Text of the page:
Tag Archives: Boeing 720

1 December 1984

NASA 833, a remotely-piloted Boeing 720 airliner, pulls up after a practice approach to the impact point on Rogers Dry Lake. The "X" is the planned touchdown point. The "rhino" barriers are at the runway threshold. (NASA)
NASA 833, a remotely-piloted Boeing 720 airliner, pulls up after a practice approach to the impact point on Rogers Dry Lake. The “X” is the planned touchdown point. The “rhino” barriers are at the runway threshold. (NASA)

After four years of planning and preparation, the National Aeronautics and Space Administration (NASA) and the Federal Aviation Administration (FAA) intentionally crashed a Boeing 720 airliner to test an experimental fuel additive intended to reduce post-crash fires, and to assess passenger survivability. An anti-misting agent was added to standard commercial JP-5 jet fuel to create AMK, or “Anti-Misting Kerosene.” The airliner’s fuel tanks were filled with the AMK mixture, totaling 16,060 gallons (10,794 liters). Instrumented crash test dummies were placed in the passengers seats.

Passengers relaxing before a flight aboard NASA’s Boeing 720, N833NA. (NASA ECN-28307)

NASA 833, the Boeing 720-027 airliner, FAA registration N833NA, was a remotely-piloted aircraft. NASA test pilot Fitzhugh Lee (“Fitz”) Fulton, Jr., flew NASA 833 from a ground station, the NASA Dryden Remotely Controlled Vehicle Facility. More than 60 flights had been made prior to the actual test.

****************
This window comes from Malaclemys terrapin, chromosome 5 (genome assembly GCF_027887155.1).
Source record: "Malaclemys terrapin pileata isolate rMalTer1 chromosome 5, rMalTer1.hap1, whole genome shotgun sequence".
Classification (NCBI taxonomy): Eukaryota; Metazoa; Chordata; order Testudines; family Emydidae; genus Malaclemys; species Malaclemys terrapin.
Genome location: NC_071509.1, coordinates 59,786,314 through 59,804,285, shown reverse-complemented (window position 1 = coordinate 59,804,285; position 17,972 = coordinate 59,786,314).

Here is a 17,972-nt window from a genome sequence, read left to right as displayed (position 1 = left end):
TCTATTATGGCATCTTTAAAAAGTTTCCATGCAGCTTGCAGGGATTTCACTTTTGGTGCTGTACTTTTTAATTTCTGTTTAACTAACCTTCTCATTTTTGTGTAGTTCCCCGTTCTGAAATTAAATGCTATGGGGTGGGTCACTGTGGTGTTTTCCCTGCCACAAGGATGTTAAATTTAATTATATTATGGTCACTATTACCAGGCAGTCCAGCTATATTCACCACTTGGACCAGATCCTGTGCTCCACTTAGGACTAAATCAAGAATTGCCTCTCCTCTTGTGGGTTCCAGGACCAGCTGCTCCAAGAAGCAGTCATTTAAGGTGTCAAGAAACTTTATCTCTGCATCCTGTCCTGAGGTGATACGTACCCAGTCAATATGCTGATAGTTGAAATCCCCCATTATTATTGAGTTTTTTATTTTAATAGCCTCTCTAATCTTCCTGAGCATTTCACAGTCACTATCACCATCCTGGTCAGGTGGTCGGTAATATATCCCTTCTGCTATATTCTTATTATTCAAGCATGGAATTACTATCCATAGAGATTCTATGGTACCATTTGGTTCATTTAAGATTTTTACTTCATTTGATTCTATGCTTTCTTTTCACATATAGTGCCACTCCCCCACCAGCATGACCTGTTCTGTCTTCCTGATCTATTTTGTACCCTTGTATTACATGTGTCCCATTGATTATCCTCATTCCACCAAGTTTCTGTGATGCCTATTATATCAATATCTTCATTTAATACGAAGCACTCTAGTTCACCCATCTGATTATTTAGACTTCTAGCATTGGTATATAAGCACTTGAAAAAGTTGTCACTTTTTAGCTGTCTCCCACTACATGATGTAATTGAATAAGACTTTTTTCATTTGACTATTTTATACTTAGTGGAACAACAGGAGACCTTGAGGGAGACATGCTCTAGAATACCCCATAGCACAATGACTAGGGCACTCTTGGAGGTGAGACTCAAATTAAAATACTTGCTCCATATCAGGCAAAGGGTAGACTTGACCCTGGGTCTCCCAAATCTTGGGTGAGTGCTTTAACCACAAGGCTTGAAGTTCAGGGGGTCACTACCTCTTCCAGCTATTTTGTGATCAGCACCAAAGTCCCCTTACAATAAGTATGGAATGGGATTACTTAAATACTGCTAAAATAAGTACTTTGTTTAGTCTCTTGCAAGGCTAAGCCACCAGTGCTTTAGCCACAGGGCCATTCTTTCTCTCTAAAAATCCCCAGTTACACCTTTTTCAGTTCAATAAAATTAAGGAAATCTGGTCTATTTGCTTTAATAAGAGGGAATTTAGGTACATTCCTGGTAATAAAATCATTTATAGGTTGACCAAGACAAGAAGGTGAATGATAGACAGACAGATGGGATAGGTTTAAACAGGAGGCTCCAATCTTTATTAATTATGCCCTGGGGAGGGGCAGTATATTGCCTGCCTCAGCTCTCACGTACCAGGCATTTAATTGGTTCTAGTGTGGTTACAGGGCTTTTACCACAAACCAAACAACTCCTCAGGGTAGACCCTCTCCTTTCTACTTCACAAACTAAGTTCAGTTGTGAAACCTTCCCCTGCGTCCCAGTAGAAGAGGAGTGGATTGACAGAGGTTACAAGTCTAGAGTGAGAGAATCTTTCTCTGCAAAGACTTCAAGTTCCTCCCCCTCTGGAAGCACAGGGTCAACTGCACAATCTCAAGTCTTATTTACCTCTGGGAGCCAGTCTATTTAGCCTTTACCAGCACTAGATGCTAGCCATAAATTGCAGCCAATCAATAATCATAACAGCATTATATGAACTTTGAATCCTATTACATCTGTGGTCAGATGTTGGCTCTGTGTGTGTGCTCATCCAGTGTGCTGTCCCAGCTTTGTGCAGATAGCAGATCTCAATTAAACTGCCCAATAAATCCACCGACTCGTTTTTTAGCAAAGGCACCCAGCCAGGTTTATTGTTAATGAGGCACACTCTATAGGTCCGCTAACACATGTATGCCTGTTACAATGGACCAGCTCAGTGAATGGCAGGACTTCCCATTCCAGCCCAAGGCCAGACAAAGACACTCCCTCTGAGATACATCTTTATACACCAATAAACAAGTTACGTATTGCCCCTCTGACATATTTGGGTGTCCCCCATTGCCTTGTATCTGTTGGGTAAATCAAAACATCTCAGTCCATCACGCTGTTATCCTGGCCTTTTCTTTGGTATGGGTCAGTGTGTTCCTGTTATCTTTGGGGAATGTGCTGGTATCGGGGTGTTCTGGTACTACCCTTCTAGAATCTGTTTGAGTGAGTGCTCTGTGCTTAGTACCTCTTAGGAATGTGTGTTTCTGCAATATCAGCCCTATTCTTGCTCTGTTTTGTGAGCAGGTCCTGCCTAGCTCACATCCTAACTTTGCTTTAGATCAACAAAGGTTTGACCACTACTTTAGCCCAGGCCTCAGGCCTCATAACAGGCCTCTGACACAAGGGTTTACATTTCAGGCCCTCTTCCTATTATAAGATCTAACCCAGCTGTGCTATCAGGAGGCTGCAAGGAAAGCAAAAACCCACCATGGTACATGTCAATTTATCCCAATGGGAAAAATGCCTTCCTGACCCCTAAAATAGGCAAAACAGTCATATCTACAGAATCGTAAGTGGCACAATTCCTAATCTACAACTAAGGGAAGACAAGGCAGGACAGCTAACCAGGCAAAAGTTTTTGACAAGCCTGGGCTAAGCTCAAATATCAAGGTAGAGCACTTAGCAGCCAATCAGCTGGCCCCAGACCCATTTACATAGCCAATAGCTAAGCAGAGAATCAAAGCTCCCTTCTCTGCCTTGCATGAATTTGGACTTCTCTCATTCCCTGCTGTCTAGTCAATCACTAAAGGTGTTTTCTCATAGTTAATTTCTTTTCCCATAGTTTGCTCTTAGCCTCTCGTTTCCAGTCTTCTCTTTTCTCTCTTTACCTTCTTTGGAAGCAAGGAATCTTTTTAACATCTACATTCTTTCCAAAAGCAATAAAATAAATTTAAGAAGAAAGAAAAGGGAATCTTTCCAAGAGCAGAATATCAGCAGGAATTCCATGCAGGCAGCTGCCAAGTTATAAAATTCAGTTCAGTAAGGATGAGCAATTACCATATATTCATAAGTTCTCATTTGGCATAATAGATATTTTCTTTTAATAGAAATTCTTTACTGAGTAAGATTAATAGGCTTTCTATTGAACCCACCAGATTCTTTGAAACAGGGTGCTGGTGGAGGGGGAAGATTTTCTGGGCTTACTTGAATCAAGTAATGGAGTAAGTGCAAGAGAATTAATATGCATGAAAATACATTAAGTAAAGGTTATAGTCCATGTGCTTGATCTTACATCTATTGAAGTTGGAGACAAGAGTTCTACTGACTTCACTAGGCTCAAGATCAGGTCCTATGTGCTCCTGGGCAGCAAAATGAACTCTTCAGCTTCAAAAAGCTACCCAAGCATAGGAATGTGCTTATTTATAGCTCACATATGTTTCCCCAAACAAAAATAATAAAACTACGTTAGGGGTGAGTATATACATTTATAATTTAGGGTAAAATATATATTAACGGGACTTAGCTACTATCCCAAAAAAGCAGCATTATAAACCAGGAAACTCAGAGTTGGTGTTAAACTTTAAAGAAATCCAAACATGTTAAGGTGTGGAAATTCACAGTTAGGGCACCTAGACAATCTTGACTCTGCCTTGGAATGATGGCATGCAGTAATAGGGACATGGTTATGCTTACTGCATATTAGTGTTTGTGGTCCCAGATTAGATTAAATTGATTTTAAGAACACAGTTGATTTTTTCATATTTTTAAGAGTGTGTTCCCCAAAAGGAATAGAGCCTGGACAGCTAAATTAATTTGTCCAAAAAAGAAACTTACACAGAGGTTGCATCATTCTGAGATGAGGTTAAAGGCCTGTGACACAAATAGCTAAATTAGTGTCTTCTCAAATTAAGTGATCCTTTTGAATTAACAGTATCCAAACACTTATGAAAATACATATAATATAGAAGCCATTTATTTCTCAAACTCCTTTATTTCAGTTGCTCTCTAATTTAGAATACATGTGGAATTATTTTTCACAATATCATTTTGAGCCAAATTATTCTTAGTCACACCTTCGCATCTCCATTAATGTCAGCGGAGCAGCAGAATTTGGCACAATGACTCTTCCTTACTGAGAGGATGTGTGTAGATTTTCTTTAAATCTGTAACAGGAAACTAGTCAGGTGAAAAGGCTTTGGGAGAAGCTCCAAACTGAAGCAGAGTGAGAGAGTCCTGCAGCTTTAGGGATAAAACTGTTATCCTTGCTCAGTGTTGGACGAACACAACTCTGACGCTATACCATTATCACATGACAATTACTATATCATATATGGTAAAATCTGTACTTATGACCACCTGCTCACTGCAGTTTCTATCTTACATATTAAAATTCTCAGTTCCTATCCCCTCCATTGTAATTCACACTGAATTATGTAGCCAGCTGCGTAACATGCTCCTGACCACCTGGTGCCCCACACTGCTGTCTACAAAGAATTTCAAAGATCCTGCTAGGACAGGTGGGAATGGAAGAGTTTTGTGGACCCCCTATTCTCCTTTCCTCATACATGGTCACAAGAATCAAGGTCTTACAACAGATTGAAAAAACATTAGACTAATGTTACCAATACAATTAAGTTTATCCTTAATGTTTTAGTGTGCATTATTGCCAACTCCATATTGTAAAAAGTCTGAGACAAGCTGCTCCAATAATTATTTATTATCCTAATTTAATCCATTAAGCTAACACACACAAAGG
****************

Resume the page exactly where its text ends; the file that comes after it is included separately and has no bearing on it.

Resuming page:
Fitz Fulton in the CID.
Fitz Fulton in the NASA Dryden Remotely Controlled Vehicle Facility

The test was planned so that the airliner would make a shallow 3.8° approach to a prepared runway on the east side of Rogers Dry Lake at Edwards Air Force Base. It was to land on its belly in a wings-level attitude, then slide into a group of barriers, called “rhinos,” which would slice open the wing tanks. The fuselage and passenger cabin would remain intact. NASA and the FAA estimated that this would be “survivable” for all occupants.

Just before touchdown, the Boeing 720 entered a "Dutch roll." The airliner's nose yawed to the left and the left wing dipped, striking the ground sooner than was planned. All four engines are still at full throttle. NASA 833 is to the right of the runway center line. (NASA)
Just before touchdown, the Boeing 720 entered a “Dutch roll.” The airliner’s nose yawed to the left and the left wing dipped, striking the ground sooner than was planned. All four engines are still at full throttle. NASA 833 is to the right of the runway center line. (NASA)